This panel will explore diversity, equity, inclusion and environmental justice in the context of the stormwater management practice and profession. After a brief report on the demographic metrics of the Bay stormwater community, a panel representing the public and private sectors will candidly discuss barriers to representation in the profession, current approaches to equitable and inclusive watershed planning, and lessons we can learn from our colleagues on fostering more diverse and collaborative workplaces.
U.S. Fish and Wildlife Service
Edward Stoker, currently serves as a Partners & Intergovernmental Affairs Specialists for the U.S. Fish and Wildlife Service where he manages national level partnerships to reach and engage communities of color and others stakeholders under-represented in the field of conservation. He possesses over 30 years of experience in the public and private sectors helping organizations achieve strategic goals and objectives through effective outreach, communications, and engagement with diverse communities. A strong advocate for inclusion, projects directed by Mr. Stoker have received commendations from the Vatican, White House, Congress, and community-based organizations. He possesses a B.S. in Agronomy from Texas A&M; a M.S. in Environmental Studies from Baylor; and an executive certificate in Strategic Diversity and Inclusion from Georgetown.
Jennifer A. Dowdell serves as project manager and senior landscape ecological planner/designer at Biohabitats Inc., based in their Chesapeake Bay bioregional offices. For over a decade she has applied principles of ecology, landscape architecture, conservation planning, and living infrastructure to projects ranging from greenways to state parks, college campuses, and urban ecological networks. Her work merges landscape ecology, resilience strategies, and environmental justice in site design and planning. After receiving a BA in History and Creative Nonfiction Writing from Loyola University in Maryland, she earned her MLA from the University of Michigan School of Natural Resources & Environment (now SEAS), where she worked with Joan Nassauer in her Landscape Ecology, Perception, and Design Lab. Her writing has been published in the Wilson Quarterly, Landscape Architecture Magazine, PLACES Journal, theEarthIssue #4, and the e-quarterly, Leaf Litter. Jennifer’s experience in writing and advocacy informs her work facilitating dialogue about the social and ecological narratives that inform our landscapes. Most recently Jennifer has led Biohabitats’ work on urban ecological framework planning in Baltimore and Atlanta.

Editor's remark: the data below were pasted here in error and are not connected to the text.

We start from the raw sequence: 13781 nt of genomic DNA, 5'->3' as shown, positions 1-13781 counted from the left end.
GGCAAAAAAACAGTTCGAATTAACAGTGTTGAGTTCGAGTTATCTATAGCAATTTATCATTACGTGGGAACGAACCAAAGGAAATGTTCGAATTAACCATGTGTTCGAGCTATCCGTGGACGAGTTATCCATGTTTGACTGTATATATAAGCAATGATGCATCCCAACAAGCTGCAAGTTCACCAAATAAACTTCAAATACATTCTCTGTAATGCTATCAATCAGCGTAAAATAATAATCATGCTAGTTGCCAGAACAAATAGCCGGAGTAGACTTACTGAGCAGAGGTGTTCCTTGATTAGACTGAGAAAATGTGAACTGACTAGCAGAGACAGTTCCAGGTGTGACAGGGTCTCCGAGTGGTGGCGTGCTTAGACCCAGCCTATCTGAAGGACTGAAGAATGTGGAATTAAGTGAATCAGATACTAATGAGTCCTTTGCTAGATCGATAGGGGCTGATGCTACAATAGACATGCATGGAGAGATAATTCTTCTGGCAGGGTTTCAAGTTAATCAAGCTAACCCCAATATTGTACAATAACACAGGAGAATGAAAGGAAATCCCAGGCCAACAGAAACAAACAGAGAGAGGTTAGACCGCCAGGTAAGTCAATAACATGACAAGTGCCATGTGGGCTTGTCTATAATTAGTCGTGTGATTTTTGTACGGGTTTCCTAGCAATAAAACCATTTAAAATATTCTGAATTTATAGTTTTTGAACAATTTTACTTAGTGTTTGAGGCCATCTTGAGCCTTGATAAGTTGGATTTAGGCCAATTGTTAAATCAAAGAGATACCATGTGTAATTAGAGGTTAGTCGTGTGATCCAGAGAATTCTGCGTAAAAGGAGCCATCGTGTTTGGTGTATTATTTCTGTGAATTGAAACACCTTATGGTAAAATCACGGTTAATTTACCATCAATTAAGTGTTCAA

Capital Region Water
Claire Maulhardt is the City Beautiful H2O Program Manager for Capital Region Water (Harrisburg PA), an Integrated Planning approach to control wet weather. Her motto is: Design with Nature and Strong Communities will emerge! Embedding natural processes within the cornerstone of development will fuel the health of our ecosystems and communities in urban watersheds. Claire has 15 years experience in Watershed Planning and Water Resource Design. She received her degree in Landscape Architecture from the University of Oregon and is a licensed Landscape Architect in Pennsylvania.
Capital Region Water
Jarvis Brown is a born and raised resident of Harrisburg, PA and graduate of Shippensburg University with a degree in Social Work. Before coming to Capital Region Water Jarvis worked in neighborhood revitalization with Tri County Community Action (TCCA). During his time at TCCA , Jarvis worked with local nonprofits, city government, and community members with community beatification projects, vacant lot remediation, façade improvements, and most well known The Great Harrisburg Litter Clean Up.
It was during this work that Jarvis recognized a need for local and MWDBE businesses to be involved in the development of the communities in which they live. In 2020, Capital Region Water provided an opportunity to expand on the work that was already being done and as a result, Jarvis left TCCA to become the Diversity Program Manager with Capital Region Water.
Montgomery County, MD
Frank Dawson has been the Division Chief of Watershed Restoration Division, Montgomery County Department of Environmental Protection since March 2016.
As Chief of Watershed Restoration Division, Frank is responsible for the planning, design, permitting, construction, inspection, and maintenance programs for the County’s watershed restoration program, working to meet the County’s Municipal Separate Stormwater Sewer System (MS4) permit requirements. The Watershed Restoration Division also includes the Tree Montgomery, RainScapes, Liter, and Pet Waste programs. Frank is the co-chair of the Equity and Inclusion Workgroup. Previously, Frank served for more than 30 years as a leader, administrator, and policy advisor with the Maryland Department of Natural Resources with a focus on efforts to manage and restore the Chesapeake Bay.
U.S. EPA, Chesapeake Bay Program Office
Tuana Phillips (she/her/hers) works for the EPA at the Chesapeake Bay Program Office located in Annapolis, Maryland. In her role, Tuana coordinates efforts with Chesapeake Bay Program partners to advance Diversity, Equity, Inclusion, and Justice (DEIJ) as well as increase local engagement in the work to restore the Chesapeake Bay watershed. Tuana has a B.S. degree in Environmental Science and a M.S. degree in urban ecology. She has previously worked on regional strategies to protect healthy watersheds, urban tree canopy and stormwater research, and outreach and restoration in coastal Louisiana and Baltimore, Maryland.